Thaicom 5 was a geostationary communications satellite operated by Thaicom. It was used to provide communications services to Asia, Africa, Middle East, Americas, Europe and Australia.[3]

THAICOM 5
Mission typeCommunication
OperatorThaicom
COSPAR ID2006-020B Edit this at Wikidata
SATCAT no.29163
Mission duration12 years (planned)
Spacecraft properties
BusSpacebus 3000A
ManufacturerAlcatel Alenia Space
Launch mass2,800 kilograms (6,200 lb)
Start of mission
Launch date27 May 2006, 21:09 (2006-05-27UTC21:09Z) UTC
RocketAriane 5ECA
Launch siteKourou ELA-3
ContractorArianespace
End of mission
DisposalDecommissioned
Deactivated26 February 2020, 09:52 (2020-02-26UTC09:53Z) UTC[1]
Orbital parameters
Reference systemGeocentric
RegimeGeostationary
now graveyard orbit
Longitude78.5° East
Perigee altitude35,777 kilometres (22,231 mi)
Apogee altitude35,796 kilometres (22,243 mi)
Inclination0 degrees
Period24 hours
Epoch27 May 2006, 17:09:00 UTC[2]
Transponders
Band25 C band
14 Ku band
 

OverviewEdit

Thaicom 5 was constructed by Alcatel Alenia Space, and is based on the Spacebus 3000A satellite bus, with a configuration identical to the Thaicom 3 satellite which it replaced. It was originally ordered as Thaicom 4, but sold to Agrani as Agrani 2 before completion. It was completed in 1997, and stored until June 2005 when it was cancelled and sold back to Thaicom. It was equipped with 25 G/H band (IEEE C band) and 14 J band (IEEE Ku band) transponders, and at launch it had a mass of 2,800 kilograms (6,200 lb), with an expected operational lifespan of 12 years.[4][5]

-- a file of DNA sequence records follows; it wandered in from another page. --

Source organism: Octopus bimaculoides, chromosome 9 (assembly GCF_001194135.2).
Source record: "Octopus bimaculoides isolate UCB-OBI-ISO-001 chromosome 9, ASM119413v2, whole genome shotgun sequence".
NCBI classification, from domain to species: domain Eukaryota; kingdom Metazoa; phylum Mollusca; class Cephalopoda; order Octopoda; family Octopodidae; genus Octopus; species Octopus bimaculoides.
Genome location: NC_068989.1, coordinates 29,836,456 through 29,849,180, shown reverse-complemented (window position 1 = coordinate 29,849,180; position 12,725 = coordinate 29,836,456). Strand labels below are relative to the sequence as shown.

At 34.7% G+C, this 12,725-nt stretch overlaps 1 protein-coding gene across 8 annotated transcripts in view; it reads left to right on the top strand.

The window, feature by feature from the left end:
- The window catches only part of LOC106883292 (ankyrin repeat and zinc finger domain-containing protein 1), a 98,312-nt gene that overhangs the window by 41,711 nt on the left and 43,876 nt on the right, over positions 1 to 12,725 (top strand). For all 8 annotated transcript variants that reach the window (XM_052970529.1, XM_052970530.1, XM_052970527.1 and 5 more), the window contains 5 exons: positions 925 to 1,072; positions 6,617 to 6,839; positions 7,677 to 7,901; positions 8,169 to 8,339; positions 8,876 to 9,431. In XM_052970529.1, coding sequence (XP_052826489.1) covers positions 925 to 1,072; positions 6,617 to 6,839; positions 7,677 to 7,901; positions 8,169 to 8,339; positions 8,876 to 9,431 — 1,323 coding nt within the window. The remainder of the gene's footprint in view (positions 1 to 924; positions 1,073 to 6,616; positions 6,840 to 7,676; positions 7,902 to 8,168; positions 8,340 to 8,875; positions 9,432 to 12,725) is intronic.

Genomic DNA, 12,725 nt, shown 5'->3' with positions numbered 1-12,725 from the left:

Thaicom 5 began experiencing technical difficulties in December 2019, causing Thaicom to duplicate some channels, including Korean Central Television, to neighboring satellites.[6]

LaunchEdit

The satellite was launched on an Ariane 5ECA carrier rocket, contracted by Arianespace, flying from ELA-3 at the Guiana Space Centre. The launch occurred at 21:09 UTC on 27 May 2006, and placed Thaicom 5, along with the Mexican Satmex 6 spacecraft, into geosynchronous transfer orbit.[7] At the time, it was the heaviest dual-satellite payload ever launched into geosynchronous transfer orbit,[8] however, this record has since been broken.

Following launch, Thaicom 5 raised itself into geostationary orbit using an S400 engine, with insertion occurring on 3 June 2006.[9] It underwent on-orbit testing, and was positioned at a longitude of 78.5° East for operational service, where it replaced the failing Thaicom 3 satellite.[3] On 2 October 2006, after Thaicom 5 had become operational, Thaicom 3 was moved to a graveyard orbit.

See alsoEdit

ReferencesEdit

  1. ^ "Thaicom 5 Satellite Ends Service". Thaicom. Retrieved 17 March 2021.
  2. ^ "NASA - NSSDCA - Spacecraft - Trajectory Details". nssdc.gsfc.nasa.gov. Retrieved 2 May 2018.
  3. ^ a b "THAICOM 5". Satellites. Thaicom Public Company Limited. Archived from the original on 21 May 2013. Retrieved 9 April 2013.
  4. ^ "UCS Satellite Database". Union of Concerned Scientists. 1 July 2009. Retrieved 8 August 2009.
  5. ^ Krebs, Gunter. "THAICOM 3, 5". Gunter's Space Page. Retrieved 8 August 2009.
  6. ^ Williams, Martyn (5 February 2020). "KCTV appears on Chinese satellite". Archived from the original on 5 February 2020.
  7. ^ McDowell, Jonathan. "Launch Log". Jonathan's Space Page. Retrieved 8 August 2009.
  8. ^ Launch Webcast. Arianespace. 27 May 2006.
  9. ^ McDowell, Jonathan. "Index". Geostationary Orbit Catalog. Jonathan's Space Page. Retrieved 8 August 2009.

External linksEdit